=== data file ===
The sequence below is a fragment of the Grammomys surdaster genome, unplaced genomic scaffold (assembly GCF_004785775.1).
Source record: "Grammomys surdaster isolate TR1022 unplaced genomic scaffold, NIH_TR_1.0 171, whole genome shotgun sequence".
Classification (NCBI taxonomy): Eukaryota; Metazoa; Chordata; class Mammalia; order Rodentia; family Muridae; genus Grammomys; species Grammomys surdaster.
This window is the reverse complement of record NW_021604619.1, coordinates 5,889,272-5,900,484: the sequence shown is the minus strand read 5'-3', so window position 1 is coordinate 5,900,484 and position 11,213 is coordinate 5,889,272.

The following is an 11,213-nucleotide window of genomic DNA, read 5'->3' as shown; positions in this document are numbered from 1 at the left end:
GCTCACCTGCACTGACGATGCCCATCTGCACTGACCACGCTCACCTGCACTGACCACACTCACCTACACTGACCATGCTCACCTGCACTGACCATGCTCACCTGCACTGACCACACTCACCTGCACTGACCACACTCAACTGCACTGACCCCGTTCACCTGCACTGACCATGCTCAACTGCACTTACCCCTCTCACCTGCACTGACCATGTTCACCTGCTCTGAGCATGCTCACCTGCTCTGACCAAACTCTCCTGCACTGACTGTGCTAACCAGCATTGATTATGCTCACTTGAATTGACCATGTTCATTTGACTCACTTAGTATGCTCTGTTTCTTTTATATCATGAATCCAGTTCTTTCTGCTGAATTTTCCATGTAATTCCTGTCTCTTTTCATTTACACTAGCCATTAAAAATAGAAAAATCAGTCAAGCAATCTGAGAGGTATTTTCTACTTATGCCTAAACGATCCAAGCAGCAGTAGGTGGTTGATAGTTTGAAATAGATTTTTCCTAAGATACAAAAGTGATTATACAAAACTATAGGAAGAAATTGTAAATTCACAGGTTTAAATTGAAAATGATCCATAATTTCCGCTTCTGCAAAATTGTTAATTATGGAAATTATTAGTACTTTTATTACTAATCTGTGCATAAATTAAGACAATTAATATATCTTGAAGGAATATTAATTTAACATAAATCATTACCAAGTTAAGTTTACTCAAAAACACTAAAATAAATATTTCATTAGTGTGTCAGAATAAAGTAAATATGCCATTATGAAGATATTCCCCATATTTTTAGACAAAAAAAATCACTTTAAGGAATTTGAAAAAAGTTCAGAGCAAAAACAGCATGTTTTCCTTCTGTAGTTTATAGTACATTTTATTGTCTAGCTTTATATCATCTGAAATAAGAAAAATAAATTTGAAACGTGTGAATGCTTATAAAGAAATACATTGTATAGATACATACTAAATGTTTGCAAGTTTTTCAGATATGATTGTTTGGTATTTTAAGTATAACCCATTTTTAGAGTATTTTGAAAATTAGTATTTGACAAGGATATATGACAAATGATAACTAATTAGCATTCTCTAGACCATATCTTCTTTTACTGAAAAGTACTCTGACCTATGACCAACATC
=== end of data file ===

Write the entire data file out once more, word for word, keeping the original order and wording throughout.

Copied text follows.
The sequence below is a fragment of the Grammomys surdaster genome, unplaced genomic scaffold (assembly GCF_004785775.1).
Source record: "Grammomys surdaster isolate TR1022 unplaced genomic scaffold, NIH_TR_1.0 171, whole genome shotgun sequence".
Classification (NCBI taxonomy): Eukaryota; Metazoa; Chordata; class Mammalia; order Rodentia; family Muridae; genus Grammomys; species Grammomys surdaster.
This window is the reverse complement of record NW_021604619.1, coordinates 5,889,272-5,900,484: the sequence shown is the minus strand read 5'-3', so window position 1 is coordinate 5,900,484 and position 11,213 is coordinate 5,889,272.

The following is an 11,213-nucleotide window of genomic DNA, read 5'->3' as shown; positions in this document are numbered from 1 at the left end:
GCTCACCTGCACTGACGATGCCCATCTGCACTGACCACGCTCACCTGCACTGACCACACTCACCTACACTGACCATGCTCACCTGCACTGACCATGCTCACCTGCACTGACCACACTCACCTGCACTGACCACACTCAACTGCACTGACCCCGTTCACCTGCACTGACCATGCTCAACTGCACTTACCCCTCTCACCTGCACTGACCATGTTCACCTGCTCTGAGCATGCTCACCTGCTCTGACCAAACTCTCCTGCACTGACTGTGCTAACCAGCATTGATTATGCTCACTTGAATTGACCATGTTCATTTGACTCACTTAGTATGCTCTGTTTCTTTTATATCATGAATCCAGTTCTTTCTGCTGAATTTTCCATGTAATTCCTGTCTCTTTTCATTTACACTAGCCATTAAAAATAGAAAAATCAGTCAAGCAATCTGAGAGGTATTTTCTACTTATGCCTAAACGATCCAAGCAGCAGTAGGTGGTTGATAGTTTGAAATAGATTTTTCCTAAGATACAAAAGTGATTATACAAAACTATAGGAAGAAATTGTAAATTCACAGGTTTAAATTGAAAATGATCCATAATTTCCGCTTCTGCAAAATTGTTAATTATGGAAATTATTAGTACTTTTATTACTAATCTGTGCATAAATTAAGACAATTAATATATCTTGAAGGAATATTAATTTAACATAAATCATTACCAAGTTAAGTTTACTCAAAAACACTAAAATAAATATTTCATTAGTGTGTCAGAATAAAGTAAATATGCCATTATGAAGATATTCCCCATATTTTTAGACAAAAAAAATCACTTTAAGGAATTTGAAAAAAGTTCAGAGCAAAAACAGCATGTTTTCCTTCTGTAGTTTATAGTACATTTTATTGTCTAGCTTTATATCATCTGAAATAAGAAAAATAAATTTGAAACGTGTGAATGCTTATAAAGAAATACATTGTATAGATACATACTAAATGTTTGCAAGTTTTTCAGATATGATTGTTTGGTATTTTAAGTATAACCCATTTTTAGAGTATTTTGAAAATTAGTATTTGACAAGGATATATGACAAATGATAACTAATTAGCATTCTCTAGACCATATCTTCTTTTACTGAAAAGTACTCTGACCTATGACCAACATC